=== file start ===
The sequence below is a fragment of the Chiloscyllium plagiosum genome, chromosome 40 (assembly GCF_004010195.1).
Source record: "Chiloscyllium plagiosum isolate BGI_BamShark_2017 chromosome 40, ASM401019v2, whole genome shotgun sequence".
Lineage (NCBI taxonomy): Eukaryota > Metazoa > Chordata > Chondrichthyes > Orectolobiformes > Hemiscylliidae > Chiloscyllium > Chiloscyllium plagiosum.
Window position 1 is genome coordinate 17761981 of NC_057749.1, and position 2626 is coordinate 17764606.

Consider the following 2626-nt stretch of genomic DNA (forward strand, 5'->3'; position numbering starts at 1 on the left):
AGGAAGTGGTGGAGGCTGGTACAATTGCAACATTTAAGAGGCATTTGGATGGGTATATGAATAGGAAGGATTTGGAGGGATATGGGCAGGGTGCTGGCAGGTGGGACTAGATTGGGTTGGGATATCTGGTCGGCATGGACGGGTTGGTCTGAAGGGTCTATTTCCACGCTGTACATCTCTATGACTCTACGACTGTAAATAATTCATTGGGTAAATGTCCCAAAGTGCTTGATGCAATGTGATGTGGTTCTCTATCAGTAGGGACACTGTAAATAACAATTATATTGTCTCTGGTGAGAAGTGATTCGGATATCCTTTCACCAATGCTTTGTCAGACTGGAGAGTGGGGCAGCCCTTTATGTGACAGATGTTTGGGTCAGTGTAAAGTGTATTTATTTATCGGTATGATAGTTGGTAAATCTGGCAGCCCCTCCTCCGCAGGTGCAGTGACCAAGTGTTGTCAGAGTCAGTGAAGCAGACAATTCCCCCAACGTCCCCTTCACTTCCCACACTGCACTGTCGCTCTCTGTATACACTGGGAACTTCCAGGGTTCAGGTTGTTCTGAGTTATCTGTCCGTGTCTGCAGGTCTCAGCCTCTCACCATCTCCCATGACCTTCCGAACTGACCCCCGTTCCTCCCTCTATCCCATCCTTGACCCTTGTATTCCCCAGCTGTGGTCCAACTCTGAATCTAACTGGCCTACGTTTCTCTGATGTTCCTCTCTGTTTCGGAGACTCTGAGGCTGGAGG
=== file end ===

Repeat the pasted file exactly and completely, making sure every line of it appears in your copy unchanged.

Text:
The sequence below is a fragment of the Chiloscyllium plagiosum genome, chromosome 40 (assembly GCF_004010195.1).
Source record: "Chiloscyllium plagiosum isolate BGI_BamShark_2017 chromosome 40, ASM401019v2, whole genome shotgun sequence".
Lineage (NCBI taxonomy): Eukaryota > Metazoa > Chordata > Chondrichthyes > Orectolobiformes > Hemiscylliidae > Chiloscyllium > Chiloscyllium plagiosum.
Window position 1 is genome coordinate 17761981 of NC_057749.1, and position 2626 is coordinate 17764606.

Consider the following 2626-nt stretch of genomic DNA (forward strand, 5'->3'; position numbering starts at 1 on the left):
AGGAAGTGGTGGAGGCTGGTACAATTGCAACATTTAAGAGGCATTTGGATGGGTATATGAATAGGAAGGATTTGGAGGGATATGGGCAGGGTGCTGGCAGGTGGGACTAGATTGGGTTGGGATATCTGGTCGGCATGGACGGGTTGGTCTGAAGGGTCTATTTCCACGCTGTACATCTCTATGACTCTACGACTGTAAATAATTCATTGGGTAAATGTCCCAAAGTGCTTGATGCAATGTGATGTGGTTCTCTATCAGTAGGGACACTGTAAATAACAATTATATTGTCTCTGGTGAGAAGTGATTCGGATATCCTTTCACCAATGCTTTGTCAGACTGGAGAGTGGGGCAGCCCTTTATGTGACAGATGTTTGGGTCAGTGTAAAGTGTATTTATTTATCGGTATGATAGTTGGTAAATCTGGCAGCCCCTCCTCCGCAGGTGCAGTGACCAAGTGTTGTCAGAGTCAGTGAAGCAGACAATTCCCCCAACGTCCCCTTCACTTCCCACACTGCACTGTCGCTCTCTGTATACACTGGGAACTTCCAGGGTTCAGGTTGTTCTGAGTTATCTGTCCGTGTCTGCAGGTCTCAGCCTCTCACCATCTCCCATGACCTTCCGAACTGACCCCCGTTCCTCCCTCTATCCCATCCTTGACCCTTGTATTCCCCAGCTGTGGTCCAACTCTGAATCTAACTGGCCTACGTTTCTCTGATGTTCCTCTCTGTTTCGGAGACTCTGAGGCTGGAGG